In some embodiments, the guides placed in the middle of the brace near the functional axis or pivot point of the wearer's ankle include a shorter distance between the openings than is used in guides closer to the toe of the brace or higher up on the brace. This shorter distance increases the closing force in the area around the pivot point to help lock the ankle and foot into the brace.
In another aspect of the invention, the adjustable stirrup can be provided separately from the ankle brace. For example, an ankle brace having anchors (for anchoring on the separate adjustable stirrup) mounted thereon could be provided. An adjustable stirrup comprising a first rotatable tightening mechanism and lace system on a first end of the stirrup and a second rotatable tightening mechanism and lace system on a second end of the stirrup could then be attached to the ankle brace via the anchors. The adjustable stirrup may have a nonadjustable loop on the second end to be engaged into the ankle brace anchor while the first end retains the rotatable tightening mechanism for adjustment. The adjustable stirrup would operate independently of the ankle brace.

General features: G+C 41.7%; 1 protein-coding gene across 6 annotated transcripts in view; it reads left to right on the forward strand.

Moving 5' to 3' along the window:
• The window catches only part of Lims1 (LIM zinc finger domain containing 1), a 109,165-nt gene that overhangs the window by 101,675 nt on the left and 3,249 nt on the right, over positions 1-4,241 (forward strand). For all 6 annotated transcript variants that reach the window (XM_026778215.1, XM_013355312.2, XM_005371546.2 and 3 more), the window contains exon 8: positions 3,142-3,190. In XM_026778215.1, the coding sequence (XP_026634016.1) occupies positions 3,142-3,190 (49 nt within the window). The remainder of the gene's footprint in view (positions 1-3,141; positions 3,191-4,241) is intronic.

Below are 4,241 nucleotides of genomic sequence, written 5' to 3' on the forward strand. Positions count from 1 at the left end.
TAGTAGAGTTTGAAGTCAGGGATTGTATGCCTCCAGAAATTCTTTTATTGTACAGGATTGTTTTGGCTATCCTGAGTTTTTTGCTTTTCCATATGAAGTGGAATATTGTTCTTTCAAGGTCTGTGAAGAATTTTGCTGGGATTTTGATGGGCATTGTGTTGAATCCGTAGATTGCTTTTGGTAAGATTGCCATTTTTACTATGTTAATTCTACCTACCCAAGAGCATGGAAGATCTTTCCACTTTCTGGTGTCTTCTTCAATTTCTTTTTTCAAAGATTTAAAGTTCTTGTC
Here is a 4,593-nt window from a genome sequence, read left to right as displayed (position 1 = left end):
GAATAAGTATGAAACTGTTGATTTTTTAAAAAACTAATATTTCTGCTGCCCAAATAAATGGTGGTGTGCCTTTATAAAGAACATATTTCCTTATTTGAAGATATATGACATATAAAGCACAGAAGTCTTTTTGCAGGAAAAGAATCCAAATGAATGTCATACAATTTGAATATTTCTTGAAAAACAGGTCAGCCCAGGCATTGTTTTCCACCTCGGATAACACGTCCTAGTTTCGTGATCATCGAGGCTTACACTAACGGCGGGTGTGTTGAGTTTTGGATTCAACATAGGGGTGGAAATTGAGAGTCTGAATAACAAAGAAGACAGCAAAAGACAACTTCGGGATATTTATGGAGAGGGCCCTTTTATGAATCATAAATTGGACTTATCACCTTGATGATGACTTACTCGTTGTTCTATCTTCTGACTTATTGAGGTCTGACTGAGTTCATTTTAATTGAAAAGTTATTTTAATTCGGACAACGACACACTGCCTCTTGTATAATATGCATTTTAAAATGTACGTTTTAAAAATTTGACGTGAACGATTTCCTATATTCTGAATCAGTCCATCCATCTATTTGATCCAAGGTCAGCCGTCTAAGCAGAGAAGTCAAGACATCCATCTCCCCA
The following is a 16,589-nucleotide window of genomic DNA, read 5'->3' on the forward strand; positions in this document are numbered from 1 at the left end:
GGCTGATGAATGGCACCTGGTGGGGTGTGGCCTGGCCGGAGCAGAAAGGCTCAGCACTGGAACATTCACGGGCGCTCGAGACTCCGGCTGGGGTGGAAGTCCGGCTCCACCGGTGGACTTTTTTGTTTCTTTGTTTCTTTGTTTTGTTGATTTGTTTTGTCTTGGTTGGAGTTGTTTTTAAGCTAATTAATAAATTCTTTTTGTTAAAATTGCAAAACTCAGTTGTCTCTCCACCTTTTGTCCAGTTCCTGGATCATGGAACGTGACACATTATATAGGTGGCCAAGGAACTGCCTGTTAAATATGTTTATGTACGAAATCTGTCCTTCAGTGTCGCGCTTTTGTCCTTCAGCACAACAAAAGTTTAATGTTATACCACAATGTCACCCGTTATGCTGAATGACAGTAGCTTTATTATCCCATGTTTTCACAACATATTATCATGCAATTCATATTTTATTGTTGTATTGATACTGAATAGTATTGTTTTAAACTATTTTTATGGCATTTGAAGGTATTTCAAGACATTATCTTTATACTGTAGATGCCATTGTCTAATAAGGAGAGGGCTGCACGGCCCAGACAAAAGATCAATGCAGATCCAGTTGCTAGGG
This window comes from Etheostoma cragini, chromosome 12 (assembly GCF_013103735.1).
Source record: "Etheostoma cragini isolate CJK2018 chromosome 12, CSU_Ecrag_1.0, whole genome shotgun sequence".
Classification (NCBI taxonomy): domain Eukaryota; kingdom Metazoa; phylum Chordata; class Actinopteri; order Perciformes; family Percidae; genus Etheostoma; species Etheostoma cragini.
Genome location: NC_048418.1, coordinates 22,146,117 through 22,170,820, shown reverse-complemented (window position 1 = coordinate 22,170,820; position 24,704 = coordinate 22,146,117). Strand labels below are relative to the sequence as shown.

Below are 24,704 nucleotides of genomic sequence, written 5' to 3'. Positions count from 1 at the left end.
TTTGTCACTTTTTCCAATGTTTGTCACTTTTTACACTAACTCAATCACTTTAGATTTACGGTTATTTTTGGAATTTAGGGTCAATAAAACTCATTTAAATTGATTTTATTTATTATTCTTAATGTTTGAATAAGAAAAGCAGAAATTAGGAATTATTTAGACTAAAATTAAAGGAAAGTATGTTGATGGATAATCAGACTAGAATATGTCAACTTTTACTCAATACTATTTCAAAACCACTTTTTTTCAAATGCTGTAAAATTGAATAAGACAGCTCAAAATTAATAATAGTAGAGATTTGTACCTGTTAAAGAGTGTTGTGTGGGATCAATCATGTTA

Various modifications and alterations to this invention will become apparent to those skilled in the art without departing from the scope and spirit of this invention. It should be understood that this invention is not intended to be unduly limited by the illustrative embodiments and examples set forth herein and that such examples and embodiments are presented by way of example only with the scope of the invention intended to be limited only by the claims set forth herein as follows.